© Denzil Green
Za’atar in Arabic can mean the herb “thyme.”
It is also used to refer to a spice-mixture based on thyme. Though thyme will be the dominant herb in the mixture, the other spices used in the mixture vary though always seems to include sumac and sesame seed. Wild Oregano appears quite often as well.
Before being used, a small amount of olive oil is usually added to some of the mixture in order to make a spreadable paste.
Za’atar is often spread on a pita bread which is then drizzled with a little more olive oil.
Za’atar is now very popular in Israel as well, and many Israelis see it as part of their cooking culture, though it’s usually thought to be Arabic in origin.
Because the Wild Oregano used in the Mid-East isn’t available here, recipes usually use a combination of oregano, marjoram and savoury to better approximate the taste. Sumac prepared as a spice is difficult to obtain outside the Mid-East, so Western recipes usually omit it.
½ cup (65g / 2.3 oz) sumac
1 cup (70 g / 2.5 oz) sesame seeds
4 tablespoons dried thyme
1 tablespoon dried oregano
1 tablespoon dried marjoram
1 tablespoon dried savoury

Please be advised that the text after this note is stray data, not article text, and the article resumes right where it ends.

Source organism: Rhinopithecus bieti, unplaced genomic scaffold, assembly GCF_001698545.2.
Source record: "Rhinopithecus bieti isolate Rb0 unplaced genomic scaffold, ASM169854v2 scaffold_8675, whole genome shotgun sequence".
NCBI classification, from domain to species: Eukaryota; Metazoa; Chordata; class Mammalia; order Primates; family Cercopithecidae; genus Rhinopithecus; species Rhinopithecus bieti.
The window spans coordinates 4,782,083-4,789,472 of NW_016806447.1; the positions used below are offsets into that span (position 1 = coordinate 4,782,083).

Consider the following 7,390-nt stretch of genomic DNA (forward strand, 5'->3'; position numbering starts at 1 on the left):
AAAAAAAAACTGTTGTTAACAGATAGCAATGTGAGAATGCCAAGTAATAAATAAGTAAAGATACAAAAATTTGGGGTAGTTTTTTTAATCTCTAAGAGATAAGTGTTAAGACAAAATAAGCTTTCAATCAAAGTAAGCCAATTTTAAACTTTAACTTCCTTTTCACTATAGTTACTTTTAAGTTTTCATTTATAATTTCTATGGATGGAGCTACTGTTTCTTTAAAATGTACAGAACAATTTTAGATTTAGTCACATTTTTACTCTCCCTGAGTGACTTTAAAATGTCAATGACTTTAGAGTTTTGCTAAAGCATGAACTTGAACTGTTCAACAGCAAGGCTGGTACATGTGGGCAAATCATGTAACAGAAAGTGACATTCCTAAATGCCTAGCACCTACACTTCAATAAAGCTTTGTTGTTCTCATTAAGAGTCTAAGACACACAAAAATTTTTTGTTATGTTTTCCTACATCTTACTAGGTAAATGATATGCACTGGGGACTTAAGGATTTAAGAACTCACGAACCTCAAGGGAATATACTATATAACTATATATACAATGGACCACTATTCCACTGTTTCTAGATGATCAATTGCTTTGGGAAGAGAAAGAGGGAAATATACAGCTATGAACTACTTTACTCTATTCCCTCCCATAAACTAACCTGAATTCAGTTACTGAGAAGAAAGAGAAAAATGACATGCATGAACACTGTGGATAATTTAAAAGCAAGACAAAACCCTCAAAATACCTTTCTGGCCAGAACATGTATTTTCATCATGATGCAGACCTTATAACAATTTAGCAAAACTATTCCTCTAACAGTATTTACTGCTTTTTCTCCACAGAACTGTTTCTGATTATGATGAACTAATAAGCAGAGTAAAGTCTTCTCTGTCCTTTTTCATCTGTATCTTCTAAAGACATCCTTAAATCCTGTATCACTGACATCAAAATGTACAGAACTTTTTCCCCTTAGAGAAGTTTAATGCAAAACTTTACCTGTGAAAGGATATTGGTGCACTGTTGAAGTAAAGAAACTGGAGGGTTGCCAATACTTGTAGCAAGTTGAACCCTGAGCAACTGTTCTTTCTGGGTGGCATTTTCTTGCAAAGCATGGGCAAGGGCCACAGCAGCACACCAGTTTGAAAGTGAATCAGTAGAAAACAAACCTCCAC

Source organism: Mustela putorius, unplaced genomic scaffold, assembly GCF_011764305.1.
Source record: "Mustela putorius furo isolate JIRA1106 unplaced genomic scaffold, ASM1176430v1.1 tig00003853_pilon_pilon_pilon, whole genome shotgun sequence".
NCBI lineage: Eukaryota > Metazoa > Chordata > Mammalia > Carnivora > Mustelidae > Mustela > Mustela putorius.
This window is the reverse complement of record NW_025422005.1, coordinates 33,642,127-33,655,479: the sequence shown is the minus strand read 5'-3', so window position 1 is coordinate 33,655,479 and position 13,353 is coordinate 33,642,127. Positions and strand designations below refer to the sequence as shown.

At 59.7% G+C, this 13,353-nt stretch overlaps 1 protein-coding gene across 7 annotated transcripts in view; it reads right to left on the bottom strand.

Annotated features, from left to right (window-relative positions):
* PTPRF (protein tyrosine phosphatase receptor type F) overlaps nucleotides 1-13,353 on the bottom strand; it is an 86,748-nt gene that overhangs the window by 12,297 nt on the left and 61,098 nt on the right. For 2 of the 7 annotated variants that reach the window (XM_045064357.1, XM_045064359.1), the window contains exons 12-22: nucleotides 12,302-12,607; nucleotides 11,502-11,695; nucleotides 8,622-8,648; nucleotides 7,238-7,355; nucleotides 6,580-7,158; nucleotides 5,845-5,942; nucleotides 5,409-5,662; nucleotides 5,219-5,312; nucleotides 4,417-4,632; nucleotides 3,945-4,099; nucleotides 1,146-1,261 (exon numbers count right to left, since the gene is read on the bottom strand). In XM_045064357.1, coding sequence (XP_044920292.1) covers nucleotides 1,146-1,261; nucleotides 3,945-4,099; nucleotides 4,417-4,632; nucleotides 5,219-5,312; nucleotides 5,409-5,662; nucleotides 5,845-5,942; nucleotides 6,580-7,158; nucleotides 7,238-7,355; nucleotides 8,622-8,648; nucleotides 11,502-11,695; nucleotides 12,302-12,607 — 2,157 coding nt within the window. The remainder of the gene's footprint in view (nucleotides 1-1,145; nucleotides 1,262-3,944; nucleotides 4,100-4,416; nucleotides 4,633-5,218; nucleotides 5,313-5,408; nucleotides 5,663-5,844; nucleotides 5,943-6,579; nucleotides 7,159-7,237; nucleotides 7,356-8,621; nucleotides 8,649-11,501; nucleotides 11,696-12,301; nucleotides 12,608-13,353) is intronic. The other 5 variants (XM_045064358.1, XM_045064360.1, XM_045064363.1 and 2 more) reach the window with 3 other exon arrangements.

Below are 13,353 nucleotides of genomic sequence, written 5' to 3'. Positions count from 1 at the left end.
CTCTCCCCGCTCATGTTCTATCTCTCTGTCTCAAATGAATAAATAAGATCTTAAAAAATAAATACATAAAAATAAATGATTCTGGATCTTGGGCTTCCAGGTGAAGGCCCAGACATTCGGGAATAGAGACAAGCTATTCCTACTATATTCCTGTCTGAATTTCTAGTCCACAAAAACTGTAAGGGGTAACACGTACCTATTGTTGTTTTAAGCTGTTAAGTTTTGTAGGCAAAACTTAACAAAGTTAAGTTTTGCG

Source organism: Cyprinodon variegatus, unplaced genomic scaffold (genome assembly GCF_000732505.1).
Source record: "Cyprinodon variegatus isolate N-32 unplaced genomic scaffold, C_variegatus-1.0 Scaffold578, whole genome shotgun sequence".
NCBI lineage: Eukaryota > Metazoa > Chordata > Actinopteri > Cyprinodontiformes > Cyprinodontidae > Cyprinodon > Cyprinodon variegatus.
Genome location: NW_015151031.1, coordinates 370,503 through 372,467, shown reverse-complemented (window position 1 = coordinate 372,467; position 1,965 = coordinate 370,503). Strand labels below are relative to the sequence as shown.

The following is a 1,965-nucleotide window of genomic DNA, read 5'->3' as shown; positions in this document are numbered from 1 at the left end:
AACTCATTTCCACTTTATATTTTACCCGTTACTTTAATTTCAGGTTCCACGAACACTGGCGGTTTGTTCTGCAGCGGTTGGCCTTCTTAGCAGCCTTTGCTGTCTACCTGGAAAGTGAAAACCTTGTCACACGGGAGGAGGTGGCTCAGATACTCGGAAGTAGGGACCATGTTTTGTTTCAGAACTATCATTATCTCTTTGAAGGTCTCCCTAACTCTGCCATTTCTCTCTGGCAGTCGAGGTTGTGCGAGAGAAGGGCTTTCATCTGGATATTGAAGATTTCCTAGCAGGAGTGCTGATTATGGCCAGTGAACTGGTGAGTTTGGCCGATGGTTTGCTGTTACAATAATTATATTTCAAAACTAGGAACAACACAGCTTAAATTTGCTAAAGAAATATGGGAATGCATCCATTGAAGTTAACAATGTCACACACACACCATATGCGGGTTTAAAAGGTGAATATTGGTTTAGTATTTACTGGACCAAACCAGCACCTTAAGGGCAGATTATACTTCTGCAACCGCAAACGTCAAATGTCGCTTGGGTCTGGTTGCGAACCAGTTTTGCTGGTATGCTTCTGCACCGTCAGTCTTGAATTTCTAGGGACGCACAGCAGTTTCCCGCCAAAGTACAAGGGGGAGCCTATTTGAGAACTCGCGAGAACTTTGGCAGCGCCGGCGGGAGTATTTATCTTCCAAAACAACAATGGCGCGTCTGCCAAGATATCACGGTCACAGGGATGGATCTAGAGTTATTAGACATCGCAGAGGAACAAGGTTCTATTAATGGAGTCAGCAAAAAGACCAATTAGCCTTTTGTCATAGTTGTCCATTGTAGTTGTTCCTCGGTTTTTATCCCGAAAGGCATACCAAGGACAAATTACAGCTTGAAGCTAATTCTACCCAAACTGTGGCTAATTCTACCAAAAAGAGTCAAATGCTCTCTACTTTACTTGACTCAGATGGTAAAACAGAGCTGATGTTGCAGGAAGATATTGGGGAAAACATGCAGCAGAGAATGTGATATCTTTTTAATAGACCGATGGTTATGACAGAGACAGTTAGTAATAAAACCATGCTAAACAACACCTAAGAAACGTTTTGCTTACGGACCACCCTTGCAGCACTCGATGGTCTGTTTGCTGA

1 teaspoon salt
Toast sesame seeds in oven for about 6 minutes at 175 C (350 F.) Remove from oven, let them cool. Combine all ingredients except the salt in a spice mill or blender and pulverize to a fine powder. Taste. Add up to 1 teaspoon of salt, if you think it is needed, and whiz again for a few seconds. Non-iodized salt works better as its taste is cleaner. Some salt substitutes may also work as it is just the taste you are after here.
Store in a sealed container in a cool, dark place for up to 3 months (what limits the storage life is the sesame seeds, which can go rancid.) It’s better kept in the refrigerator. You can keep the homemade mix in the freezer as well for up to 6 months.
Makes 2 cups.
1 tablespoon = 10g
½ cup = 50g / 1.8 oz
You may also see it spelt “zahtar” in English.